If those same groups have a lot less money, we may be looking at a coming recessionary period – maybe even a deep recession in the long run.

    And yet, the Republicans have either convinced themselves that 2 + 2 = 5, and believe their own bullshit, or think they are immune from any consequences.

    If they believe that 2 + 2 = 5, then they are in for a rude awakening.

    If they feel immune, either the Republican politicians feel confident that there won't be any honest election in 2018 and/or 2020 – due to ongoing and increasing voter suppression efforts – and have no fear of leaving their "phony-balogna jobs", or they're gilding the featherbeds they hope to land on after they quit, don't run, or lose the next election(s).

    The only things we can set in concrete, is that corporations will NOT be hiring more people and/or increasing pay for the workers. 

    What can be carved in granite, is that upper management types will be getting a huge raise, and so, even more ready and able to fire-up $200 cigars with $100 bills, while sipping hyper-expensive wine, brandy, cognac, or other spirits, in exclusive country clubs.  Or, roll-up $100 bills and snort the best cocaine off the buttocks of exclusive sex-workers.

     

  4. LongHairedWeirdo  •  Dec 19, 2017 @7:39 pm

    If I were a Democratic congresscritter, I'd gather some colleagues to write up a solid outline of a *good* bill that would reduce corporate tax rates in a revenue neutral way (which is seen as a good move by economists), and make "repeal and replace" the unending chant.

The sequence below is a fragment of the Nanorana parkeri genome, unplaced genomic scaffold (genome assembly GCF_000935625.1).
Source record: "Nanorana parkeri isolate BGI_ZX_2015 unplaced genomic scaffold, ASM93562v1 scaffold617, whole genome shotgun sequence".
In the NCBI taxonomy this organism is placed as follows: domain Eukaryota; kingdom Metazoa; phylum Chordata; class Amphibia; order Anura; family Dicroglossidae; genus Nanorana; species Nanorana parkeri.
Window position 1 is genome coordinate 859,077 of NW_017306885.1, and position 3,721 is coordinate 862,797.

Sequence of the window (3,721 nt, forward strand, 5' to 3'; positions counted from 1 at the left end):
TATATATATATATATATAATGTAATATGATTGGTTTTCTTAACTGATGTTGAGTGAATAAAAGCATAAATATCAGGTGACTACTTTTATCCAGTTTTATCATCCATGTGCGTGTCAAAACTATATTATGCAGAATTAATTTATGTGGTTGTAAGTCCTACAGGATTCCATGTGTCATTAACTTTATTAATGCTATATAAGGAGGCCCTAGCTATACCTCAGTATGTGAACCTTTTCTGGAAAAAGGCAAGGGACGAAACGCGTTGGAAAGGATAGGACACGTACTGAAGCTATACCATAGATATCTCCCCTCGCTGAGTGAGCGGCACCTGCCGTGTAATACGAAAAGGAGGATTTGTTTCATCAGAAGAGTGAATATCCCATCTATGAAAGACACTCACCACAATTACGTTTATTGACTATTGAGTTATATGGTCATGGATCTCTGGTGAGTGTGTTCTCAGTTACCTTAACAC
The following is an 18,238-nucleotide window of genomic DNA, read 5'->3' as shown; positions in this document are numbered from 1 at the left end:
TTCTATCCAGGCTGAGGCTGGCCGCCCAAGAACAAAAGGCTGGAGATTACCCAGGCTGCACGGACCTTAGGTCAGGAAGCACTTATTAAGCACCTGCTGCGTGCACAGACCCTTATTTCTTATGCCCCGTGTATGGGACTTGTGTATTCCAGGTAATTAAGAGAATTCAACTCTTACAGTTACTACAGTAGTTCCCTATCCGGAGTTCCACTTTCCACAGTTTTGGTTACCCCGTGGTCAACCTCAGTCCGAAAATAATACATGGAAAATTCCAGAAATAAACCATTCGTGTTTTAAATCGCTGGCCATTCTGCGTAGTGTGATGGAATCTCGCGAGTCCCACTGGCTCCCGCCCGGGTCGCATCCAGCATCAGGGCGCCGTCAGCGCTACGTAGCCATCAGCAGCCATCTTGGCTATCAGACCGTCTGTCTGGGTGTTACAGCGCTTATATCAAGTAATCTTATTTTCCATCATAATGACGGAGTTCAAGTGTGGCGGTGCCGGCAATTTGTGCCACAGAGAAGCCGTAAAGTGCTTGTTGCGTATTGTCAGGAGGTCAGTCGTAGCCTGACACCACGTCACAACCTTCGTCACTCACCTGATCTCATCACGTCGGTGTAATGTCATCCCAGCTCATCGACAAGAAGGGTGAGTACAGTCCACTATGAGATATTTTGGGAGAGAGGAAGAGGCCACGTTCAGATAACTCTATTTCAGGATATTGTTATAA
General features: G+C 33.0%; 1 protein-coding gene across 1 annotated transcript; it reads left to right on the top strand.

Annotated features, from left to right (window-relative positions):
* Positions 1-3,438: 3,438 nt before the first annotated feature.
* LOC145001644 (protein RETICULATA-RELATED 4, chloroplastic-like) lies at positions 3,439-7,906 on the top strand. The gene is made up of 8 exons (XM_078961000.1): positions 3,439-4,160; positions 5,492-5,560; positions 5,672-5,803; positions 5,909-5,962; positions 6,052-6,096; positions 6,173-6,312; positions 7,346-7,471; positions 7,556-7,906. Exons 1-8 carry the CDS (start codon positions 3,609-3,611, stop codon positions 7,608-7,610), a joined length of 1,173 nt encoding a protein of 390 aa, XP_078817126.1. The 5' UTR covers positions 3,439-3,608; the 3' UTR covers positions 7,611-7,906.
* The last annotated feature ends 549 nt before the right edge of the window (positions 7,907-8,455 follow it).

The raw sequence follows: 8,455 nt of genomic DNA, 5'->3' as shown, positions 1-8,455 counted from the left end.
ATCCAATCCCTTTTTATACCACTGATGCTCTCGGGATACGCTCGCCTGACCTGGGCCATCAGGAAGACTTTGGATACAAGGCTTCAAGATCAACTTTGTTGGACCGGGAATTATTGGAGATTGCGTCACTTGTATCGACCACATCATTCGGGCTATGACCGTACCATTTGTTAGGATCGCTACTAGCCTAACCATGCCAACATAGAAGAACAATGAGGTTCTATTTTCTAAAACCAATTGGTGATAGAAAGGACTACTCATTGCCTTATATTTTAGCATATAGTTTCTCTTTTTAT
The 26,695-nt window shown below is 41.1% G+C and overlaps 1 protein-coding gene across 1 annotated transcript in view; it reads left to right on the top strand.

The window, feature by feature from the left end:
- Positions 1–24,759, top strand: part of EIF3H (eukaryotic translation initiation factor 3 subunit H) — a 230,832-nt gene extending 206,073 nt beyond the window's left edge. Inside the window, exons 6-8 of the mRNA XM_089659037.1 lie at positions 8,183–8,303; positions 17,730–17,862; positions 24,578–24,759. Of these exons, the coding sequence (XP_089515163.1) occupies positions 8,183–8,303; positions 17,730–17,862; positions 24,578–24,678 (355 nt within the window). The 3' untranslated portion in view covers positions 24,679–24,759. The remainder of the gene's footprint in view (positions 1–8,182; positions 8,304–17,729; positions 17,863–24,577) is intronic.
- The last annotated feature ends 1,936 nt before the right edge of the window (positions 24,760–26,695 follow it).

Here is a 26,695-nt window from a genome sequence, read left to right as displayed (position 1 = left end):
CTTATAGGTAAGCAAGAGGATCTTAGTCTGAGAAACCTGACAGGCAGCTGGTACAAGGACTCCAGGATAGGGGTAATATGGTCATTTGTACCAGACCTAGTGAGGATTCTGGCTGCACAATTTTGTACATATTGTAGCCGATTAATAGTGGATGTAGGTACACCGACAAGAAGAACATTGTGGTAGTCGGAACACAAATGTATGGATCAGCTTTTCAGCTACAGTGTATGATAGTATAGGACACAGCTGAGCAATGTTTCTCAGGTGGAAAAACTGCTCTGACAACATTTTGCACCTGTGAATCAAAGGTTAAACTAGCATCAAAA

"The Republican tax cuts rewards millionaires and billionaires and penalizes working stiffs who can't make all their money from investments! It kills jobs, increases offshoring, reduces wages, and has been accused of causing chlamydia. We want to repeal it and replace it with a bill that works for all Americans."

    Huh? Chlamydia? Well… the Republicans can say any old BS they want to, and it's reported faithfully as if it were a reasonable opinion. It's about as accurate as saying net neutrality was harming investment and innovation, for example!

    But I do suppose we shouldn't *quite* go to that length; let's come up with something that's at least scientifically *possible*.

  5. Billikin  •  Dec 20, 2017 @11:48 am

    Years ago I learned that, because large economies do not as a rule turn on a dime, the economy during the first year of a presidential term is largely the result of the policies of the previous term. OC, politicians and the press never say that, but the Obama economy is coming to a close, anyway. Next year we get to blame Trump and the Republicans. Tax cuts generally goose the economy, and this one is mainly structured so that many of the bites come later. We cannot count on voters being unhappy with the economy next fall.

    As for corporate tax cuts, the word is “To tax is to destroy”. We are already a corporatocracy. We need to fight back.

  6. aj  •  Dec 20, 2017 @12:43 pm

    A lot of people in blue states will get hammered  by the 'salt' cap. People who work, like the surgeon, will get punished for earning income.  The idle rich, the GOP donors, are the recipients of this Maries Antoinette Tax bill.

    Funny to see McConnell  say afterwe've been forced  to borrow to buy his garbage that GOP needs to sell it.

  7. Doug  •  Dec 20, 2017 @4:47 pm

    I like the second picture in the post of the guillotine – perhaps someone can organize a how-to page to make mock versions of the ultimate indicator of how dissatisfied we are at this sellout to the donor class – do it on a trailer so it can be brought to any site where any member of Congress dares to have a rally or Town Hall.

    Notice to whom it may concern: I did describe a "mock version".